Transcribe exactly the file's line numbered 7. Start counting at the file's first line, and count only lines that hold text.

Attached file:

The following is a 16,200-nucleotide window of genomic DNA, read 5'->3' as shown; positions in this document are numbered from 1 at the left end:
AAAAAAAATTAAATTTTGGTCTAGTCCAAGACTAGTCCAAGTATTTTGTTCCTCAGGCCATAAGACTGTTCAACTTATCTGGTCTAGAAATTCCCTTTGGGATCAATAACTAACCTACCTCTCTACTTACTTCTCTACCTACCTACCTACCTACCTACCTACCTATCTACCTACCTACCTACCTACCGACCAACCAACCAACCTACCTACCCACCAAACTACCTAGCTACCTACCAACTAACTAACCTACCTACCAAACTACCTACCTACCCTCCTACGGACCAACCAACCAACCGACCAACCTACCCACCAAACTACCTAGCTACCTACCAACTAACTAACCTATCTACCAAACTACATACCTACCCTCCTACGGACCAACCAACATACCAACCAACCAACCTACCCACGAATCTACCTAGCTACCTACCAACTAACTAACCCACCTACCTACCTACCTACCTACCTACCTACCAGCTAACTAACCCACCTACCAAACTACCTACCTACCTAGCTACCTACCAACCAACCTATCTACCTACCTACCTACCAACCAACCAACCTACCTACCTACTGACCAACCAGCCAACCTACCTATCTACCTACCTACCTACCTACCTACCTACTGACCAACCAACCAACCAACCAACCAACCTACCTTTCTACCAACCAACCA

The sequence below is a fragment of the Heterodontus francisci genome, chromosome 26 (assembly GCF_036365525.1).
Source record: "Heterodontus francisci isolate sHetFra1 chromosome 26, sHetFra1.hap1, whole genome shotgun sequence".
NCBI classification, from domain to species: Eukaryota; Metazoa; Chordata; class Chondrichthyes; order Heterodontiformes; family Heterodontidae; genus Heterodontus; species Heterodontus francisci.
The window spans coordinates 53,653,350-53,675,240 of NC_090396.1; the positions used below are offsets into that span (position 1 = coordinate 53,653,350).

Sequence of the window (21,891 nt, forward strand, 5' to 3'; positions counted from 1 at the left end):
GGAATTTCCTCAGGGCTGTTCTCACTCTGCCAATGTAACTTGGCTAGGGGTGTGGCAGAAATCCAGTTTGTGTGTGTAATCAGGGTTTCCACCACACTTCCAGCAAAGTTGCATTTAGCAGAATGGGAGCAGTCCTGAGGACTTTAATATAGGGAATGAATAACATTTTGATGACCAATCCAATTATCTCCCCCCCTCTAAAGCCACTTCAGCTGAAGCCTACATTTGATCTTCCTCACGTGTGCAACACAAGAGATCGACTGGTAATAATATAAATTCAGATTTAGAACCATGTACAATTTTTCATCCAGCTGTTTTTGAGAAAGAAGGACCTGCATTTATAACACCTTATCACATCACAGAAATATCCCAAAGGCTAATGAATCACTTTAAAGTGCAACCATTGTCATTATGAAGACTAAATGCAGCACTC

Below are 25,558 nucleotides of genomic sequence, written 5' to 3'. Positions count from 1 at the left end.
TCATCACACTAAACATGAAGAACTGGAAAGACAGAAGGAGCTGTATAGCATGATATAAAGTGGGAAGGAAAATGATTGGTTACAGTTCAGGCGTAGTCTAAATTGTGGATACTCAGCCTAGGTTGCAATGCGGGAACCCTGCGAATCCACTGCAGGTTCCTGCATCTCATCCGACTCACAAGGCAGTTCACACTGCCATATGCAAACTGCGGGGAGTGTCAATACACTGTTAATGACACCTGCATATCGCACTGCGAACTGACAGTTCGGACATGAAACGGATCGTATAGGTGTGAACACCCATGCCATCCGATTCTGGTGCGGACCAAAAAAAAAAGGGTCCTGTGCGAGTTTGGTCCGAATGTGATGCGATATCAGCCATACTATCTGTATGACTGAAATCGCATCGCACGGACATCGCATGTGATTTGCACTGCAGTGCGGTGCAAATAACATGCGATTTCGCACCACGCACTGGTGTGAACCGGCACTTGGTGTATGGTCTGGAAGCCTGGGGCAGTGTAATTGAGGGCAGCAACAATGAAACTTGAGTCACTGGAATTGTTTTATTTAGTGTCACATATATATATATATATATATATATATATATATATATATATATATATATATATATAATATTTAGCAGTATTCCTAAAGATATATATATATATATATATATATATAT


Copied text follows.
Sequence of the window (21,891 nt, forward strand, 5' to 3'; positions counted from 1 at the left end):